Within months, Bharat got to work, rebuilding the old dhaba to face a new future. The first step was to shift the business from the unauthorised plot adjoining a slum. The market was right across the road but Rajinder had always feared the move, apprehensive that its respectability would affect his business. But it was the market that ended up adapting to the dhaba. It was a curious spectacle: men in silk ties and residents of the posh colony stepping carefully along the blood-washed lanes as the dhaba workers, stripped to dirty vests and pyjamas, cleaned tubloads of chicken. Visitors in the parking lot being greeted by smoking tandoors and mountains of chopped onions. The fenced green patch between the circle of shops became the resting place and open-air bath and laundry of the dhaba workers. By the evening, nothing else seemed to exist but the dhaba, its cooks, its human bottle-openers, its stray dogs and the endless orders of chicken roasted in the line of tandoors. Of course, the market didn’t give in without a fight. The police came, saw and departed, leaving Rajinder’s as it was. By 2008 a police jeep was stationed in the parking lot, endlessly droning: “Drinking here is strictly prohibited.” But two more liquor shops sprang up in the little market of banks, offices and a Mother Diary.
We weren’t the only ones watching the competition keenly. Bharat, too, was following the developments. When Kent’s, an adjoining fast food joint, closed down, he decided it was time for his dhaba to open a continental wing. It didn’t work: no one wanted chicken sandwiches and momos from a guy renowned for his fish and chicken tikkas. But there were customers willing to pay more to eat his dhaba food in the comfort and privacy of a restaurant. Thus was born the first of Rajinder Dhaba’s takeovers. The next to go was a Chinese takeaway, sold on a streetstand. One day it was there, and a few weeks down the line, it was out in a new avatar: Rajinder Express. Bharat hired three new cooks for his Chinese food outlet.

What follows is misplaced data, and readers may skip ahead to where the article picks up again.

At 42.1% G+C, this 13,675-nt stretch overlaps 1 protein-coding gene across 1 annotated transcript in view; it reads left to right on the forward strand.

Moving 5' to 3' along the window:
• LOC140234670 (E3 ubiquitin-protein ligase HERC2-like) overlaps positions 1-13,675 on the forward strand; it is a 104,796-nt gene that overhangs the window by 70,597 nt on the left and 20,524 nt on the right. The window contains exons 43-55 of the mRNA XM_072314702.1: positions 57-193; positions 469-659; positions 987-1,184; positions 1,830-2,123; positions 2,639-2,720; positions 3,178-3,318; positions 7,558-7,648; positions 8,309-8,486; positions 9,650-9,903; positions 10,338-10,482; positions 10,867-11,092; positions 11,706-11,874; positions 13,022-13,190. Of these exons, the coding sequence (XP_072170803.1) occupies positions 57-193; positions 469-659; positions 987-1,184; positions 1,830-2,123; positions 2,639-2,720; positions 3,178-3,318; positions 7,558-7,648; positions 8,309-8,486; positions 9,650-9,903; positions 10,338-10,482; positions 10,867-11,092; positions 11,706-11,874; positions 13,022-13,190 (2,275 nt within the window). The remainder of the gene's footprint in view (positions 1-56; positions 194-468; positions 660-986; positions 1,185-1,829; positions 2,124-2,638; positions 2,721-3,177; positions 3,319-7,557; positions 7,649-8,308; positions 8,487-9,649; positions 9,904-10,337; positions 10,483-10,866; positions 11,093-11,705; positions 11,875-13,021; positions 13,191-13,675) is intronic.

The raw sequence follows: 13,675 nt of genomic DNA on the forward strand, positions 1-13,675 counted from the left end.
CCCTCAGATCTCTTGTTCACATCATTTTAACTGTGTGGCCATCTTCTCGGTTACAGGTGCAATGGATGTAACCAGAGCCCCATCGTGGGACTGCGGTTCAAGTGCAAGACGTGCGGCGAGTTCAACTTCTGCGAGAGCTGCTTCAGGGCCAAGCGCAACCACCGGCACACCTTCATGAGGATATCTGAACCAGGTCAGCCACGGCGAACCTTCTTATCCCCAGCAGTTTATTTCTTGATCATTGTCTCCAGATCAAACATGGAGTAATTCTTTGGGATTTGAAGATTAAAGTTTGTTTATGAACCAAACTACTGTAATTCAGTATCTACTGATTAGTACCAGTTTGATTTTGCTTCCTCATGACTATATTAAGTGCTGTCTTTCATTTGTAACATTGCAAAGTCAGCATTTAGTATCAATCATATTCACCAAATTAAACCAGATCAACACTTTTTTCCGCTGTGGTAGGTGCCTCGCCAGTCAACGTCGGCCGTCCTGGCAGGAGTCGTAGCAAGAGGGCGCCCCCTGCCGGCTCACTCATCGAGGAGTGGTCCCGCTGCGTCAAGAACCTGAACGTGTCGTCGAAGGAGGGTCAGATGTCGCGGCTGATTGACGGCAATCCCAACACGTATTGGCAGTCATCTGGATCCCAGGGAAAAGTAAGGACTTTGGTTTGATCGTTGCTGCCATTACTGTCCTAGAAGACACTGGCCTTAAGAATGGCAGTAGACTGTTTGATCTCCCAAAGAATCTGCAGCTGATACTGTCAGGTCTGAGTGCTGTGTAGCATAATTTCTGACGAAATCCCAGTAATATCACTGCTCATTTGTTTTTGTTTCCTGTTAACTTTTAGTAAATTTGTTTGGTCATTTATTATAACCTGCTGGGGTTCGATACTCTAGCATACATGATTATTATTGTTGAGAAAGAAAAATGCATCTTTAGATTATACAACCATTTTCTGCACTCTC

Wine ’n tikkas RDX, Rajinder Dhaba’s new fine dining restaurant and pub. (Photograph by Narendra Bisht)
Other shops in the market too were slowly folding up—the grocery store selling detergents and plastic mugs disappeared one day, followed by the stationer, who sold his shop and moved into the basement, then the medical store went. More Rajinder Dhaba outlets sprang up in their place. And then a few months ago, the unthinkable happened: RDX! Rajinder’s familiar dhaba had undergone its twenty-first century transformation: a modish pub, with aquariums, blue lights and black ’n white seats and bow-tied staff, with a menu card that hyped up the dhaba food into five-star stuff like Machli Tikka Ajwain—“cubes of river sole with the flavour of ajwain”. Clearly, Rajinder’s son was ready to take on the world. Here was an India Shining story, in all its energy and robustness and grime, unfurling right under our noses.